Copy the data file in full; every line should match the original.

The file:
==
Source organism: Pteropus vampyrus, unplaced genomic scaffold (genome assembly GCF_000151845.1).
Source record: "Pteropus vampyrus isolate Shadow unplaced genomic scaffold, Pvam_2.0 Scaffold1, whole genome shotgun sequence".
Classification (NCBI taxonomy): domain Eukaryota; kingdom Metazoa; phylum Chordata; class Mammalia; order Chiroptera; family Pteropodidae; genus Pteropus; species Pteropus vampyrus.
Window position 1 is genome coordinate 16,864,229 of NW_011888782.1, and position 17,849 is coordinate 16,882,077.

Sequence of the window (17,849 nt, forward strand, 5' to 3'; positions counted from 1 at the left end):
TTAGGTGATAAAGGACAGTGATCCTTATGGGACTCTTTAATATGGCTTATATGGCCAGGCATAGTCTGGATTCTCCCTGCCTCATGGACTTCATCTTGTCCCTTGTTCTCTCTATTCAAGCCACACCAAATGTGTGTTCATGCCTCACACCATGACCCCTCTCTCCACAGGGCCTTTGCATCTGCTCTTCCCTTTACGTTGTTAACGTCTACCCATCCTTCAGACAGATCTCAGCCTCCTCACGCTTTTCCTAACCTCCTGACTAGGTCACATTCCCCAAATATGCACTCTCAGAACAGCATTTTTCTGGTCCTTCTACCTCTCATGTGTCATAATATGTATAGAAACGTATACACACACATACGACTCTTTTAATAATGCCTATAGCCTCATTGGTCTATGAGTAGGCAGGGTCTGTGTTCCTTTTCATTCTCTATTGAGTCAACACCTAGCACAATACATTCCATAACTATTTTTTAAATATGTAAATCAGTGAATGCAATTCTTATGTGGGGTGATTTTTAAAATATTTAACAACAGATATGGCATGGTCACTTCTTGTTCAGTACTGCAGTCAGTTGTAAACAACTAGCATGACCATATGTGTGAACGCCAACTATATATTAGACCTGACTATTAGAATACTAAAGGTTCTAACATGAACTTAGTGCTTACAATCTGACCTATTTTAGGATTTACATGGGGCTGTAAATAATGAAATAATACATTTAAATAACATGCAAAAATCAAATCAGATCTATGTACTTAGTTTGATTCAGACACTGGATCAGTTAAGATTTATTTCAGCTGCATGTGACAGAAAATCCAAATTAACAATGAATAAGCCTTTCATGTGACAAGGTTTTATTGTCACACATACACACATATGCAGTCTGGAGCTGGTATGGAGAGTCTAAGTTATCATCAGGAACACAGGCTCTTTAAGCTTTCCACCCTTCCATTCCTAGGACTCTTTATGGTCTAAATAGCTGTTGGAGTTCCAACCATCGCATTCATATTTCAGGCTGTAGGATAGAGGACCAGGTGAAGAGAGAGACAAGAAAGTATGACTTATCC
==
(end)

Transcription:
Source organism: Pteropus vampyrus, unplaced genomic scaffold (genome assembly GCF_000151845.1).
Source record: "Pteropus vampyrus isolate Shadow unplaced genomic scaffold, Pvam_2.0 Scaffold1, whole genome shotgun sequence".
Classification (NCBI taxonomy): domain Eukaryota; kingdom Metazoa; phylum Chordata; class Mammalia; order Chiroptera; family Pteropodidae; genus Pteropus; species Pteropus vampyrus.
Window position 1 is genome coordinate 16,864,229 of NW_011888782.1, and position 17,849 is coordinate 16,882,077.

Sequence of the window (17,849 nt, forward strand, 5' to 3'; positions counted from 1 at the left end):
TTAGGTGATAAAGGACAGTGATCCTTATGGGACTCTTTAATATGGCTTATATGGCCAGGCATAGTCTGGATTCTCCCTGCCTCATGGACTTCATCTTGTCCCTTGTTCTCTCTATTCAAGCCACACCAAATGTGTGTTCATGCCTCACACCATGACCCCTCTCTCCACAGGGCCTTTGCATCTGCTCTTCCCTTTACGTTGTTAACGTCTACCCATCCTTCAGACAGATCTCAGCCTCCTCACGCTTTTCCTAACCTCCTGACTAGGTCACATTCCCCAAATATGCACTCTCAGAACAGCATTTTTCTGGTCCTTCTACCTCTCATGTGTCATAATATGTATAGAAACGTATACACACACATACGACTCTTTTAATAATGCCTATAGCCTCATTGGTCTATGAGTAGGCAGGGTCTGTGTTCCTTTTCATTCTCTATTGAGTCAACACCTAGCACAATACATTCCATAACTATTTTTTAAATATGTAAATCAGTGAATGCAATTCTTATGTGGGGTGATTTTTAAAATATTTAACAACAGATATGGCATGGTCACTTCTTGTTCAGTACTGCAGTCAGTTGTAAACAACTAGCATGACCATATGTGTGAACGCCAACTATATATTAGACCTGACTATTAGAATACTAAAGGTTCTAACATGAACTTAGTGCTTACAATCTGACCTATTTTAGGATTTACATGGGGCTGTAAATAATGAAATAATACATTTAAATAACATGCAAAAATCAAATCAGATCTATGTACTTAGTTTGATTCAGACACTGGATCAGTTAAGATTTATTTCAGCTGCATGTGACAGAAAATCCAAATTAACAATGAATAAGCCTTTCATGTGACAAGGTTTTATTGTCACACATACACACATATGCAGTCTGGAGCTGGTATGGAGAGTCTAAGTTATCATCAGGAACACAGGCTCTTTAAGCTTTCCACCCTTCCATTCCTAGGACTCTTTATGGTCTAAATAGCTGTTGGAGTTCCAACCATCGCATTCATATTTCAGGCTGTAGGATAGAGGACCAGGTGAAGAGAGAGACAAGAAAGTATGACTTATCC